Geneva, Switzerland – In light of observed incidences of torture being repeatedly applied to citizens in Guyana by members of that country’s Police Force, the influential Association for the Prevention of Torture (APT) is urging tortured victims or their representatives in Guyana to submit their cases to that body for review and possible future referral to the International Criminal Court (ICC).
The Switzerland based body which has been instrumental in gathering information for cases against several government operatives (from other countries) who were later indicted by the International Criminal Court, reiterated that torture incidents in Guyana are becoming more prevalent on their radar.
References were drawn to the recent case of a teen who was allegedly burnt on both hands while being questioned by Guyanese police, and several other claims including that of an unarmed lad who was shot in his mouth by a police officer; a man who was severely sodomized by police with a baton, and an older case in which a boy was severely burnt on his genitals several years ago, to eek out a confession,
In an invited comment, Leonardo Zeibisi, an investigator with that body told this publication that the organization has been monitoring various incidents of torture that were occurring in Guyana for several years now.
He sufficed that based upon Guyanese media reports, the number of police engineered deaths, and the nature of torture incidents in Guyana seems to be very systematic, and appears to be an integral part of State Policy against a certain section of the population.
He added that if there is enough evidence that the incidents were condoned by the State, then the APT may urge the International Criminal Court to investigate Guyana’s National Security Minister, the Hon. Clement Rohee, who heads that country’s Police Force, or even the State itself, for Crimes Against Humanity.
This may be the first time that these incidents in Guyana are being examined by an international organization as possible cases of State sponsored torture and killings.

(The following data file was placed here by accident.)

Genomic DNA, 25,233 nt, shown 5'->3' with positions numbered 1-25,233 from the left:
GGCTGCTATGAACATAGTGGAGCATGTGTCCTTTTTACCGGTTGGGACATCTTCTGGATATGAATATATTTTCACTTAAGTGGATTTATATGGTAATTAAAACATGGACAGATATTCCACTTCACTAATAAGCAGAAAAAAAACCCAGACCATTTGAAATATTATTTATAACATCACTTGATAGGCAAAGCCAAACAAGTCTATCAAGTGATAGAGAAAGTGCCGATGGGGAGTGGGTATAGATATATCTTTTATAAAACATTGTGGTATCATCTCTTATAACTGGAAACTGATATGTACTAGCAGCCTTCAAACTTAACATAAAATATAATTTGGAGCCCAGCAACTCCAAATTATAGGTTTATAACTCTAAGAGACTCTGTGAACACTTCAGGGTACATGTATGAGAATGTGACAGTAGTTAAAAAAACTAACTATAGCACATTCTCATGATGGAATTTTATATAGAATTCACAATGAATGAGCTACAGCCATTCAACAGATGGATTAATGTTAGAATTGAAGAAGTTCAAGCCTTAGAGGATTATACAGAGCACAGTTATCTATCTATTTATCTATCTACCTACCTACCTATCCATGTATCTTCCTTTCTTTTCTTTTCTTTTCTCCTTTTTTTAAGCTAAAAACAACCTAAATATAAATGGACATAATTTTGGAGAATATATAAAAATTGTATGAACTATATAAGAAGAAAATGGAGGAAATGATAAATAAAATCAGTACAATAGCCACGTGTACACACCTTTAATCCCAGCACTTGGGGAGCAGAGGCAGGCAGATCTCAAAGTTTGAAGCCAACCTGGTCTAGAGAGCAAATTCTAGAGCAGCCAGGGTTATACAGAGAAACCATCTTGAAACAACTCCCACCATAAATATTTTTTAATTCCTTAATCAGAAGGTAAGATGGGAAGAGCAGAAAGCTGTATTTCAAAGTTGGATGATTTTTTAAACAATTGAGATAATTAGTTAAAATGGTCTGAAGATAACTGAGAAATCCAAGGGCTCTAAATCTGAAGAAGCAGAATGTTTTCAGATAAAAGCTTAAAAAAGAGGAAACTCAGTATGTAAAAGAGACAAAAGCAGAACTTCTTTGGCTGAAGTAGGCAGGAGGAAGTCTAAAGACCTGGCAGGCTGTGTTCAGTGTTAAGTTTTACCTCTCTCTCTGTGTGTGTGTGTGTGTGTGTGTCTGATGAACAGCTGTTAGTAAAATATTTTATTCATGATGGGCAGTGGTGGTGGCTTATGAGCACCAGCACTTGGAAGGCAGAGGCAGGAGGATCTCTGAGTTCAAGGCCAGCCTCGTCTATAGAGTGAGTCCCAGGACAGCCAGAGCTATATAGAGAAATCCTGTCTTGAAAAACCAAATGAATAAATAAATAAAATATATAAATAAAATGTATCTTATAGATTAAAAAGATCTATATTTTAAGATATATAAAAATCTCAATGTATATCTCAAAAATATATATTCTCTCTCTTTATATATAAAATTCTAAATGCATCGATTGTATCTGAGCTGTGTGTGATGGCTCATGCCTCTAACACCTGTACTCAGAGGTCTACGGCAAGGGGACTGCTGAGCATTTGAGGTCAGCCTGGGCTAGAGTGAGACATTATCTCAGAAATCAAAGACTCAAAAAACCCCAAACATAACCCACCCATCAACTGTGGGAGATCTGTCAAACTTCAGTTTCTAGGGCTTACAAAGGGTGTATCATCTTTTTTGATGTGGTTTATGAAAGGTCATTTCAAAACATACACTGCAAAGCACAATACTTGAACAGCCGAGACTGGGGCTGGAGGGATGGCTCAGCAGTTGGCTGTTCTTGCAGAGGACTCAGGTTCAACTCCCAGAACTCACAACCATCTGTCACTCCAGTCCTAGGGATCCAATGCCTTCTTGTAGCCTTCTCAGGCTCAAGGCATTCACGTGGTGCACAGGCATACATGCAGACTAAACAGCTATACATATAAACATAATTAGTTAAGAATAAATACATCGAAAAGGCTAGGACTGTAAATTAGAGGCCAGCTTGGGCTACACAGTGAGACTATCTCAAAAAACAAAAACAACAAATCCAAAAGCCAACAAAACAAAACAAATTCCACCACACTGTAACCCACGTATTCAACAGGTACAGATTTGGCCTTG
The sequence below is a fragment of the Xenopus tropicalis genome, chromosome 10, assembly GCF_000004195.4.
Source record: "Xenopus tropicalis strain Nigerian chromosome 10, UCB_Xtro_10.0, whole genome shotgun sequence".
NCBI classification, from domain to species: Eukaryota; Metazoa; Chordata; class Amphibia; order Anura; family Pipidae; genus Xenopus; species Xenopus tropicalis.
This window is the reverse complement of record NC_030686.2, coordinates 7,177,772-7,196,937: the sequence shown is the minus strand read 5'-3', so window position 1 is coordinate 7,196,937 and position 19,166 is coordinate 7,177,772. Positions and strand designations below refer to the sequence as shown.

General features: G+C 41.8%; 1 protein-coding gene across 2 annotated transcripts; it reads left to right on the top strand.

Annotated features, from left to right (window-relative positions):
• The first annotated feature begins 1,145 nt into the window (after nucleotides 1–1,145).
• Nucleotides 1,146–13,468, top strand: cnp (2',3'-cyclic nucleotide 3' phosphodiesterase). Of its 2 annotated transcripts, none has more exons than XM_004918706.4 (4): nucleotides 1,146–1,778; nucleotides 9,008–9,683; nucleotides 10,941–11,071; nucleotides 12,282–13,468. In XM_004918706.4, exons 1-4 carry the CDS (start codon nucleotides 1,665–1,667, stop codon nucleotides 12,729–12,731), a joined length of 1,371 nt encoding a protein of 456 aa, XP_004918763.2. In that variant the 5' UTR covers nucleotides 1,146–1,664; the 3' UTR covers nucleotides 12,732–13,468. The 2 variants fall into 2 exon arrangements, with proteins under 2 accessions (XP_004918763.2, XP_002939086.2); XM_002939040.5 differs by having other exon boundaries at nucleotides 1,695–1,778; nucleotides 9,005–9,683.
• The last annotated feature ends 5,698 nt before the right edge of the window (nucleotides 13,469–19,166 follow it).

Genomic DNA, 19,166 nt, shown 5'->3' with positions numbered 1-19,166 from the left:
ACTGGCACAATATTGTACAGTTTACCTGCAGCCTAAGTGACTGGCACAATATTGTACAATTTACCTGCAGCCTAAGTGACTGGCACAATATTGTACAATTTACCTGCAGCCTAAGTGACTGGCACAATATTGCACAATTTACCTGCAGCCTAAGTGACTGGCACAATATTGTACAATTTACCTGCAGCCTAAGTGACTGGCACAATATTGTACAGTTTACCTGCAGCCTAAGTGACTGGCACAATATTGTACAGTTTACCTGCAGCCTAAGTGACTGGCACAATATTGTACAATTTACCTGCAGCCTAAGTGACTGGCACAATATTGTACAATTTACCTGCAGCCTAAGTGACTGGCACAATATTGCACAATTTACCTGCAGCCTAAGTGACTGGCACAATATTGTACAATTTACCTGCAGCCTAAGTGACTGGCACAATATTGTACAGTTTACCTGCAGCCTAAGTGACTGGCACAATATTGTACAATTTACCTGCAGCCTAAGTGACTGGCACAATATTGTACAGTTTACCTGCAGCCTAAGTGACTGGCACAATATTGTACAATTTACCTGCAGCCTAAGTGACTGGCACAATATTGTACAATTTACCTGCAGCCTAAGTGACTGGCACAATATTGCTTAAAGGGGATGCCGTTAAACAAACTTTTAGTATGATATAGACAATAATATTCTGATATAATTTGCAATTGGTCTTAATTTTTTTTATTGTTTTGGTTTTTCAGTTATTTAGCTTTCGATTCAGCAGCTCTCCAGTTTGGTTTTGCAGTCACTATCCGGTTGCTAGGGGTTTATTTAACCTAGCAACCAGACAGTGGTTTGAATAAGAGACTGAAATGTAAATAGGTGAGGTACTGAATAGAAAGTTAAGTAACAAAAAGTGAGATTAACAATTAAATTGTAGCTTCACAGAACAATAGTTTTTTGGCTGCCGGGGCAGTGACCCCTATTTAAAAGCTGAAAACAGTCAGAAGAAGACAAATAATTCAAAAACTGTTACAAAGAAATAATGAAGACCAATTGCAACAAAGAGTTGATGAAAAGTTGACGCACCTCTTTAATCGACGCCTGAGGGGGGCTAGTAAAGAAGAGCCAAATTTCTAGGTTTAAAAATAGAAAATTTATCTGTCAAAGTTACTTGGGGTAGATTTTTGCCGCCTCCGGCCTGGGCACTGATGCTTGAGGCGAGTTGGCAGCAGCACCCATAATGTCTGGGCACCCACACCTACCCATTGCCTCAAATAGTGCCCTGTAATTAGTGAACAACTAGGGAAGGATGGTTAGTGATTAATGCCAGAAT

A former British colony, Guyana is a small English speaking country which sits on the Atlantic coast of South America, with a population of less than a million people.
A local human rights group and several activits have in the past accused the previous Bharrat Jagdeo administration, and subsequently the Donald Ramotar administration of using the Guyana Police Force to intimidate and torture its citizens, especially those of a particular ethnic group, and political affiliation.
But the country’s current President Donald Ramotar, and its National Security Minister Clement Rohee have repeatedly denied this.
According to the statutes of the International Criminal Court (the ICC), Crimes Against Humanity encompass the systematic torture, imprisonment, or murder (among other things) against persons belonging to sections of a population, either because of their ethnic, political or other entitled association.
The law stipulates that mere knowledge of the occurrences by a supervising authority (such as a Minister of Government) and their apparent deliberate failure to curtail those acts being committed by themselves or by anyone under their authority, may be sufficient to assume that they themselves are guilty.
Since its establishment, more than thirty persons including current and past Presidents, Ministers of Governments, war lords, and security officials have been indicted by the ICC.
A few have so far received sentences ranging from fifteen to fifty years in Prison. Only two persons were ever found not guilty.
The ICC can launch criminal investigations into a long list of offences at the fair request of an affected State or proprio motu as a result of information received from various notable human rights organizations such as the APT.
As such, Mr.Zeibisi says that affected persons or persons with vital information about State torture in Guyana or its diaspora are urged to contact the APT via post, phone, fax or email, at:
Centre Jean-Jacques Gautier
10, route de Ferney
CH-1211 Geneva 19
Telephone: +41 22 919 21 70
Fax +41 22 919 21 80
The organization says that any information of torture that is received will be treated with the strictest of confidence. However a decision to investigate can take several months or even years to be effected, depending on the nature of the incidents.
It would also require sound evidence to satisfy the requirements pertaining to accusations of Crimes Against Humanity in order for the organization to determine if it is worthwhile to pass on that information to the prosecutor at the ICC.